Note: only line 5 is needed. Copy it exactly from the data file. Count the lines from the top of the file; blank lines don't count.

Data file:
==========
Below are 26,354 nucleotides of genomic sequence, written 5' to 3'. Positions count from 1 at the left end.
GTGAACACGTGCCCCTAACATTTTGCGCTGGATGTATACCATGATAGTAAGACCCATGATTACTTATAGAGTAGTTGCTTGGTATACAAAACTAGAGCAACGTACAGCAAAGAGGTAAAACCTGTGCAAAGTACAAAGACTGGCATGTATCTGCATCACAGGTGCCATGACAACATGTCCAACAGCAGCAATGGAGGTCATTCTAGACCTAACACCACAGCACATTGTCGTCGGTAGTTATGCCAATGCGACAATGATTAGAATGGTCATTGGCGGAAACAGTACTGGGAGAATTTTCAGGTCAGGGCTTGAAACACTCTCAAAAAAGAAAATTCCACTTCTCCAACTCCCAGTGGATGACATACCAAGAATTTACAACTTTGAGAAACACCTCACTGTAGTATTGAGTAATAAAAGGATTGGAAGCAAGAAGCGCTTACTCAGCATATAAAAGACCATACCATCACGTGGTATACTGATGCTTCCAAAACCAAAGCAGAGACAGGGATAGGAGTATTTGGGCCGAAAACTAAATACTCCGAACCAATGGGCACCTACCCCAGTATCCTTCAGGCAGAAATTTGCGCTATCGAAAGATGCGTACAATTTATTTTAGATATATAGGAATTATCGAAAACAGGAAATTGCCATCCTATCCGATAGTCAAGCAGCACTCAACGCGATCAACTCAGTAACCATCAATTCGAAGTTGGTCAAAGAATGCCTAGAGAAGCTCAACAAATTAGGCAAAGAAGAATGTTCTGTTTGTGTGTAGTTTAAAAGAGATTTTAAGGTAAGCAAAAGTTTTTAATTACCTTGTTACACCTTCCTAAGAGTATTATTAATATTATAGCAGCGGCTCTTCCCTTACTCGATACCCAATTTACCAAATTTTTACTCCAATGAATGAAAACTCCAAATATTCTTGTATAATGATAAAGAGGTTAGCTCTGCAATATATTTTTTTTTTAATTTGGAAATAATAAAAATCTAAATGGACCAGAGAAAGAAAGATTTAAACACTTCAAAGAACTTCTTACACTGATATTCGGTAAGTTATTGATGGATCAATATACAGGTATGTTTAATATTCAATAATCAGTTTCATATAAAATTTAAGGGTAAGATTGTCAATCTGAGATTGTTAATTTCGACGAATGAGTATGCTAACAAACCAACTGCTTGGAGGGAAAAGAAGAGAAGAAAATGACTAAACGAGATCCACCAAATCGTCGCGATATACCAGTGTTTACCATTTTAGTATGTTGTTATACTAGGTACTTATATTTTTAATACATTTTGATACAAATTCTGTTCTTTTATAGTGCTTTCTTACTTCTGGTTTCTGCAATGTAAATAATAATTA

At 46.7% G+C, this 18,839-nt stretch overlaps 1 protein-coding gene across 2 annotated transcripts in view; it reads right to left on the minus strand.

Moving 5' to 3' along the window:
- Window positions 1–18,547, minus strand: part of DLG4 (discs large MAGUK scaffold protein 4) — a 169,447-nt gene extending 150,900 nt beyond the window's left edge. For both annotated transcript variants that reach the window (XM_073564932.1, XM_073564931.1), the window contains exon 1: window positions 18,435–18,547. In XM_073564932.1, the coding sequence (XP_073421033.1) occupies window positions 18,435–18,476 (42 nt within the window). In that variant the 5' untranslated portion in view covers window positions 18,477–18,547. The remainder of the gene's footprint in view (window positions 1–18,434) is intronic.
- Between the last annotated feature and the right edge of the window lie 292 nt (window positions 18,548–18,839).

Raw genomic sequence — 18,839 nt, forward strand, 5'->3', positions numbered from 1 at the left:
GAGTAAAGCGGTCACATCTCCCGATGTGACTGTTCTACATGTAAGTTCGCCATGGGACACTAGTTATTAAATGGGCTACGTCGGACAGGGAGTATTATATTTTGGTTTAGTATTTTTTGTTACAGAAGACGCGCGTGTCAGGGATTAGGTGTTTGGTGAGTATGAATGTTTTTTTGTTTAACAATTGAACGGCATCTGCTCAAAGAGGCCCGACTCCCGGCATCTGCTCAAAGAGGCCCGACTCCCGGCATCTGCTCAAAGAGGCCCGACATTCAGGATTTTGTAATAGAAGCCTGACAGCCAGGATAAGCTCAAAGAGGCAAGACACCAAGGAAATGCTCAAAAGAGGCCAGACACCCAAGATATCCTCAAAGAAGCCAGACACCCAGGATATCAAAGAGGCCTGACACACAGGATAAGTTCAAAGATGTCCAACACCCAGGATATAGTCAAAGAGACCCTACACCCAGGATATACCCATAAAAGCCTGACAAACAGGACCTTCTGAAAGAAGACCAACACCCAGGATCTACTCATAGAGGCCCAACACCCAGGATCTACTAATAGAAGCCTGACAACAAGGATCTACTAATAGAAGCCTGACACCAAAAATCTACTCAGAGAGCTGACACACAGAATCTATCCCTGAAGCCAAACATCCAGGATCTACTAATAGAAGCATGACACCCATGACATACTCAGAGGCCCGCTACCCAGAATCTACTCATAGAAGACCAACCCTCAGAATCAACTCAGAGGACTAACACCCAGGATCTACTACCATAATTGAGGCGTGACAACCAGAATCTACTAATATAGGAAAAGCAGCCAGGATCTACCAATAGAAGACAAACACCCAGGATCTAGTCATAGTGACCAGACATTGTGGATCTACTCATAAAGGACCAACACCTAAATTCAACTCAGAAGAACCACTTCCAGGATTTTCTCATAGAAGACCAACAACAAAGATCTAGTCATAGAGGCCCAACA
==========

- Window positions 1–18,547, minus strand: part of DLG4 (discs large MAGUK scaffold protein 4) — a 169,447-nt gene extending 150,900 nt beyond the window's left edge. For both annotated transcript variants that reach the window (XM_073564932.1, XM_073564931.1), the window contains exon 1: window positions 18,435–18,547. In XM_073564932.1, the coding sequence (XP_073421033.1) occupies window positions 18,435–18,476 (42 nt within the window). In that variant the 5' untranslated portion in view covers window positions 18,477–18,547. The remainder of the gene's footprint in view (window positions 1–18,434) is intronic.